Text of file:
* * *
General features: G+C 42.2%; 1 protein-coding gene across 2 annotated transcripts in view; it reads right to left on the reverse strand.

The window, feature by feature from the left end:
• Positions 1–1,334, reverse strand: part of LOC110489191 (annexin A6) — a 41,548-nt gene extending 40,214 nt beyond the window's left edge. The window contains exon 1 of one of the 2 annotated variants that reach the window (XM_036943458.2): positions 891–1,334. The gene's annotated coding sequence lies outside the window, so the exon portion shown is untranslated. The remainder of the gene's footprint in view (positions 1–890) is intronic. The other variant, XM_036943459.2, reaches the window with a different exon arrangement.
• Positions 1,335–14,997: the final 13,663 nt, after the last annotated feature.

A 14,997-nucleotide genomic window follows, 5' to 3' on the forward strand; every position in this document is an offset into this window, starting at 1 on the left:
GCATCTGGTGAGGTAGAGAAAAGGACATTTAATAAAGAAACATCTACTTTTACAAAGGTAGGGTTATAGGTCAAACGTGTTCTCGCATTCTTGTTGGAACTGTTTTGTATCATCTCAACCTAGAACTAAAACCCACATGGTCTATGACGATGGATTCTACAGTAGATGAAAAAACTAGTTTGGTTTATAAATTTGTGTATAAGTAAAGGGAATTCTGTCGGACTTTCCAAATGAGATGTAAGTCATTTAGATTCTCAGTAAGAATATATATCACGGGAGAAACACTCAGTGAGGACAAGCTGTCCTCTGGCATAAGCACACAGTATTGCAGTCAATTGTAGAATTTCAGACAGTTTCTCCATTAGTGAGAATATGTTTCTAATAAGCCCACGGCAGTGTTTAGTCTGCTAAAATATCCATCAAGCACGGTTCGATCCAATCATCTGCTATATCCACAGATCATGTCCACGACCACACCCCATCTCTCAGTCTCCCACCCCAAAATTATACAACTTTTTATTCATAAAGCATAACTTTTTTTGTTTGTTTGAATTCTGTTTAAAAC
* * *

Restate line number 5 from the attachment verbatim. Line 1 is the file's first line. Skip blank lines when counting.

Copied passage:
A 14,997-nucleotide genomic window follows, 5' to 3' on the forward strand; every position in this document is an offset into this window, starting at 1 on the left: